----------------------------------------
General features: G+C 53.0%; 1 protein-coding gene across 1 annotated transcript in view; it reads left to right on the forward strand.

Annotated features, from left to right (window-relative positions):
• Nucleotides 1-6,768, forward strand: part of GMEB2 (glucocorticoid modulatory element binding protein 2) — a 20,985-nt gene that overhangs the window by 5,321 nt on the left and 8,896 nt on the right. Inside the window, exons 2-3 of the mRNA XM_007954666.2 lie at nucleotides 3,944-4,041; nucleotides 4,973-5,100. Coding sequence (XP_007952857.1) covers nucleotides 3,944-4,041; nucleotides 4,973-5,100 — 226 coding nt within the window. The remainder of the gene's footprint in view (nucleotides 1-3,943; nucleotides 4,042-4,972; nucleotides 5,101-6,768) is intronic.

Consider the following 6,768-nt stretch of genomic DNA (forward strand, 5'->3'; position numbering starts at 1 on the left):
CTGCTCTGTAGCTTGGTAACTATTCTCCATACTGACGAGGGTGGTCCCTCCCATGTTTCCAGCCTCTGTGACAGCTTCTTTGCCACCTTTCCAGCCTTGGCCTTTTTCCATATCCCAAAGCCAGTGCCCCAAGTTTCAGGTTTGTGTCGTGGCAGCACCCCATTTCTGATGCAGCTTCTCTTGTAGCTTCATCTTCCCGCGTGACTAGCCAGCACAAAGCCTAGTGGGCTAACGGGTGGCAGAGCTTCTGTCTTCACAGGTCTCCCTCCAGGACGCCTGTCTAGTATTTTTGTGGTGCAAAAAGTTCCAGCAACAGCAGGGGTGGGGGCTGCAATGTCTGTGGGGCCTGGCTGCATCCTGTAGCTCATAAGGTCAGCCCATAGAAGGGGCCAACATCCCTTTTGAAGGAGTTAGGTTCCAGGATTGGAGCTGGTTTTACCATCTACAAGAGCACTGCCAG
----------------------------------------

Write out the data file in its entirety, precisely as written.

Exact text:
General features: G+C 53.0%; 1 protein-coding gene across 1 annotated transcript in view; it reads left to right on the forward strand.

Annotated features, from left to right (window-relative positions):
• Nucleotides 1-6,768, forward strand: part of GMEB2 (glucocorticoid modulatory element binding protein 2) — a 20,985-nt gene that overhangs the window by 5,321 nt on the left and 8,896 nt on the right. Inside the window, exons 2-3 of the mRNA XM_007954666.2 lie at nucleotides 3,944-4,041; nucleotides 4,973-5,100. Coding sequence (XP_007952857.1) covers nucleotides 3,944-4,041; nucleotides 4,973-5,100 — 226 coding nt within the window. The remainder of the gene's footprint in view (nucleotides 1-3,943; nucleotides 4,042-4,972; nucleotides 5,101-6,768) is intronic.

Consider the following 6,768-nt stretch of genomic DNA (forward strand, 5'->3'; position numbering starts at 1 on the left):
CTGCTCTGTAGCTTGGTAACTATTCTCCATACTGACGAGGGTGGTCCCTCCCATGTTTCCAGCCTCTGTGACAGCTTCTTTGCCACCTTTCCAGCCTTGGCCTTTTTCCATATCCCAAAGCCAGTGCCCCAAGTTTCAGGTTTGTGTCGTGGCAGCACCCCATTTCTGATGCAGCTTCTCTTGTAGCTTCATCTTCCCGCGTGACTAGCCAGCACAAAGCCTAGTGGGCTAACGGGTGGCAGAGCTTCTGTCTTCACAGGTCTCCCTCCAGGACGCCTGTCTAGTATTTTTGTGGTGCAAAAAGTTCCAGCAACAGCAGGGGTGGGGGCTGCAATGTCTGTGGGGCCTGGCTGCATCCTGTAGCTCATAAGGTCAGCCCATAGAAGGGGCCAACATCCCTTTTGAAGGAGTTAGGTTCCAGGATTGGAGCTGGTTTTACCATCTACAAGAGCACTGCCAG